Halloween can be a controversial topic in church circles. Some choose not to celebrate the holiday because of its associations with the devil, paganism, and evil. Many churches choose to not take a firm stance on the holiday, but encourage families to do what they think is best for their own children.
If you’ve ever tried to organize an outreach event, you know the challenges:
If we want our churches to grow and reach more people for Jesus over time, change is a requirement. But how do we know if we’re part of an organization that’s even capable of change?
For many churches, we know we’re supposed to reach and evangelize our communities, but the people… they’re so…. Different!
Your church undoubtedly invested plenty of time and energy into making Easter a great experience and celebration of Jesus’ sacrifice for your members and newcomers.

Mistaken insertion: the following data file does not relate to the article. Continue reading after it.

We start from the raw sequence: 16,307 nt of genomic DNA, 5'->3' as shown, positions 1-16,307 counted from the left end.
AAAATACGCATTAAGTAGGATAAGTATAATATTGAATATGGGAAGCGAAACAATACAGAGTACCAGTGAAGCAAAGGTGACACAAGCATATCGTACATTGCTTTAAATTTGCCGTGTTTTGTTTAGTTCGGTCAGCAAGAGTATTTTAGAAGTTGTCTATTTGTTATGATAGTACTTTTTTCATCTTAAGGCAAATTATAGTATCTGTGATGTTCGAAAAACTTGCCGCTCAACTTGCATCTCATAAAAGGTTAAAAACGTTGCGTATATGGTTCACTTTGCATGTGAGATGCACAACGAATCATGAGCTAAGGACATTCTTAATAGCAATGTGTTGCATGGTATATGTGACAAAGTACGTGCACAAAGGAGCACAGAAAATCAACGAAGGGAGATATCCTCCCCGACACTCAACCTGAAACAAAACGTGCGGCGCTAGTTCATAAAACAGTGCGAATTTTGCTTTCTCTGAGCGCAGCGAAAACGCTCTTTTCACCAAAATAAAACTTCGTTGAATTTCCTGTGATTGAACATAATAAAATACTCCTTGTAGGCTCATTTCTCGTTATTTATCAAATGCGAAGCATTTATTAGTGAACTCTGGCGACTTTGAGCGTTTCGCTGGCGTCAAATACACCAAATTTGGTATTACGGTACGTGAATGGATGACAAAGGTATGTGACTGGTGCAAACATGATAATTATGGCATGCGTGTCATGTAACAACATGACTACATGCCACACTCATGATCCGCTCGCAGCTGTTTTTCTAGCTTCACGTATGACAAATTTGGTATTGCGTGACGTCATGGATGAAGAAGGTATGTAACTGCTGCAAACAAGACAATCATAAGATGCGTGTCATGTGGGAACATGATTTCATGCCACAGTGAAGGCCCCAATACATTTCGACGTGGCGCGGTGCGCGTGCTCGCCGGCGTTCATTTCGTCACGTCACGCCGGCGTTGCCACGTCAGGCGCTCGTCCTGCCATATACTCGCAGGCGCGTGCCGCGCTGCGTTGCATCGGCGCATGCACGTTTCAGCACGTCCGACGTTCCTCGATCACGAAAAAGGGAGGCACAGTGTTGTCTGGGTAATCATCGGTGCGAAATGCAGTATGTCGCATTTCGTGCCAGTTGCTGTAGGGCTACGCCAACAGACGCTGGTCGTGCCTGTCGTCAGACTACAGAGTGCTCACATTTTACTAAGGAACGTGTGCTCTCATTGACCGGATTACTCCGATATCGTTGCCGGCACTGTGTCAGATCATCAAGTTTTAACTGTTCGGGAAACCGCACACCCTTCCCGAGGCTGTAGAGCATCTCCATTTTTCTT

The term “mental load” has become more and more common, especially among mothers. If you haven’t heard of this term before, “mental load” refers to all of the invisible tasks associated with the management of a household. It’s constant laundry, meal planning and prep, dishes, and baths.
I recently attended a church service where a pastor admitted they have always taken the perspective of “people are responsible for themselves. If they choose not to engage and participate, it’s not our problem.”
As the generational switch in leadership continues to take place, more and more churches are evaluating whether or not their lobby is the inviting space they want, or a holdover from a past era.
The New Year is a great time for your church leadership to meet and set goals for your next year of ministry, and to lay down the framework for how those goals will be achieved.
Thanksgiving is an odd holiday for most churches. It’s always on a Thursday, not based on anything other than American history and culture, and not really celebrated beyond the day itself (unless you count crazy Black Friday shopping).